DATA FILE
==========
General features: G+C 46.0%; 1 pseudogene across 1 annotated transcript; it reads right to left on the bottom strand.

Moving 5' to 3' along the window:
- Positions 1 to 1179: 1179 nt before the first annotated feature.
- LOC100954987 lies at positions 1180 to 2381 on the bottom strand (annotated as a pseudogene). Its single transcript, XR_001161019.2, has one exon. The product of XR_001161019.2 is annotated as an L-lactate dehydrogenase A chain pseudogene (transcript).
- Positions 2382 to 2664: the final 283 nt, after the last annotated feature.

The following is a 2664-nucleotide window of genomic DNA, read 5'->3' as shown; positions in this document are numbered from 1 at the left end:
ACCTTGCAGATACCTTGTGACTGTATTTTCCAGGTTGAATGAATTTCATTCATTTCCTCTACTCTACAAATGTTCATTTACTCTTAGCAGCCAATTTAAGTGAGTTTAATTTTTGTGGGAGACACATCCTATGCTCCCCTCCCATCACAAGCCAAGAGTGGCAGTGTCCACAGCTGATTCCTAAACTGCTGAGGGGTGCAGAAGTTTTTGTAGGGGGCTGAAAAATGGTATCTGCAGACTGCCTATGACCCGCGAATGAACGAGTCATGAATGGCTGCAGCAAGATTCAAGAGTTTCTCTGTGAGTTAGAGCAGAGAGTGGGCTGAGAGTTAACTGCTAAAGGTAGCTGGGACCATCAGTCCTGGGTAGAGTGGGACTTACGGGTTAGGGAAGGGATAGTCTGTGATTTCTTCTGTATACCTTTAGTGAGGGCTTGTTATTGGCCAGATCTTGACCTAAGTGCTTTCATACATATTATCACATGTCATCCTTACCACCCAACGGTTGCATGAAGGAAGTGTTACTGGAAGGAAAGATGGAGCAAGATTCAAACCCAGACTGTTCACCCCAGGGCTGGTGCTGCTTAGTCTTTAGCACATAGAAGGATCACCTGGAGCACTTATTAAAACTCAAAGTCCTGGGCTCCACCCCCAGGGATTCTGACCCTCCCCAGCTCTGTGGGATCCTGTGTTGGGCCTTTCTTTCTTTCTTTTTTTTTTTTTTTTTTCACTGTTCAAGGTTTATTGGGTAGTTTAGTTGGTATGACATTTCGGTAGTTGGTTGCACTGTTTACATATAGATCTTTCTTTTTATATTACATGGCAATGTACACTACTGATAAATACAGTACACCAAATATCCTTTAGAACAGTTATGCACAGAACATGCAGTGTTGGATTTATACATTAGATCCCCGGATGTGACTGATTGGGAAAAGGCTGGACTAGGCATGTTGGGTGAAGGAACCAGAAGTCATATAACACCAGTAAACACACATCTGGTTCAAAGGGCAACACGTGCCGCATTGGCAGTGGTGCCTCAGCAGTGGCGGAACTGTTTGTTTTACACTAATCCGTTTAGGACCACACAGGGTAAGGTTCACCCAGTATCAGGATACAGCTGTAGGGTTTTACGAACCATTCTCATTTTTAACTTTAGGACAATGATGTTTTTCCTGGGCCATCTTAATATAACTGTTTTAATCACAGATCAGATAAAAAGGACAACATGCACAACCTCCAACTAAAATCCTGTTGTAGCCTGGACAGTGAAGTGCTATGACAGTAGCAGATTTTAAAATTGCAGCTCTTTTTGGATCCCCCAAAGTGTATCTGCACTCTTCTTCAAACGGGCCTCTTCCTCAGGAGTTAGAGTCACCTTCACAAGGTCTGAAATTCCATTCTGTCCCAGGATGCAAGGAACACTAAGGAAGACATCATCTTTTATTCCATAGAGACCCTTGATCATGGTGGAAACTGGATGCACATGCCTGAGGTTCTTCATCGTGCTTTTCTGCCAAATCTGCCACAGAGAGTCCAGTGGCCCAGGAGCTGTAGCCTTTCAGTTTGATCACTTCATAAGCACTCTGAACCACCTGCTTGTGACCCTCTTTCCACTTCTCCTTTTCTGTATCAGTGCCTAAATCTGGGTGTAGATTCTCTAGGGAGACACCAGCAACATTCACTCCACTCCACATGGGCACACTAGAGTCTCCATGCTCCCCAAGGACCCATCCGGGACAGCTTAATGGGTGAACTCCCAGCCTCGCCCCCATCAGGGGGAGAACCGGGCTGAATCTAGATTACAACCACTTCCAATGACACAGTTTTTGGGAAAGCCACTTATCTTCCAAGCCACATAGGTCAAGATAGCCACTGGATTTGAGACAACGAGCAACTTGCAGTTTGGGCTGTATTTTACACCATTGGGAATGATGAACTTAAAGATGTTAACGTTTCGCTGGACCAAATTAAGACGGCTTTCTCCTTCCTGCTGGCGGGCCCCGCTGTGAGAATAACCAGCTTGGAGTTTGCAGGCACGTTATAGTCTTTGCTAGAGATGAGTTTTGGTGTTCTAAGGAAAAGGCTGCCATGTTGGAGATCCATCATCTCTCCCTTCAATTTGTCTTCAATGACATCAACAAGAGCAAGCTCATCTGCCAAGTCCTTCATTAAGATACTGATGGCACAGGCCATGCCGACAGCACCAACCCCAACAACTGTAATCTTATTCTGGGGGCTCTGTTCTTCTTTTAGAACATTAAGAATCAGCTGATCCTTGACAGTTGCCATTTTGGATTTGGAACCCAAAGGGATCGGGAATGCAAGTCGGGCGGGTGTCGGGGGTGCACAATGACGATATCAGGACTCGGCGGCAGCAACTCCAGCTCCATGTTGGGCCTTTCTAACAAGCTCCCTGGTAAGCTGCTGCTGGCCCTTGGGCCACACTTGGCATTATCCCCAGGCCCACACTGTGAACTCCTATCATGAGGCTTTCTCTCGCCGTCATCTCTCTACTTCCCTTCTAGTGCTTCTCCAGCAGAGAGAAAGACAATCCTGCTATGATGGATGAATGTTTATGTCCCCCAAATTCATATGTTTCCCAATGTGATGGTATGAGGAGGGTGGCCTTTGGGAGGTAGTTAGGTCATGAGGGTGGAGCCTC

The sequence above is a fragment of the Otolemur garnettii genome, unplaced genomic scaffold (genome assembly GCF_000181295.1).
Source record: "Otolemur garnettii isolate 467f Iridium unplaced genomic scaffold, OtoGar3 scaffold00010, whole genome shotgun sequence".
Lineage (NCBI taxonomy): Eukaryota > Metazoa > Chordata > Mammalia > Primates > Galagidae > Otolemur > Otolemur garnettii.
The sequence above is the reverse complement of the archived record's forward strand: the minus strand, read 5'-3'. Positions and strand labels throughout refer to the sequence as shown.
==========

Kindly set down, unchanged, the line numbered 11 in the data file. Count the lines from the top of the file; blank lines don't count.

The sequence above is the reverse complement of the archived record's forward strand: the minus strand, read 5'-3'. Positions and strand labels throughout refer to the sequence as shown.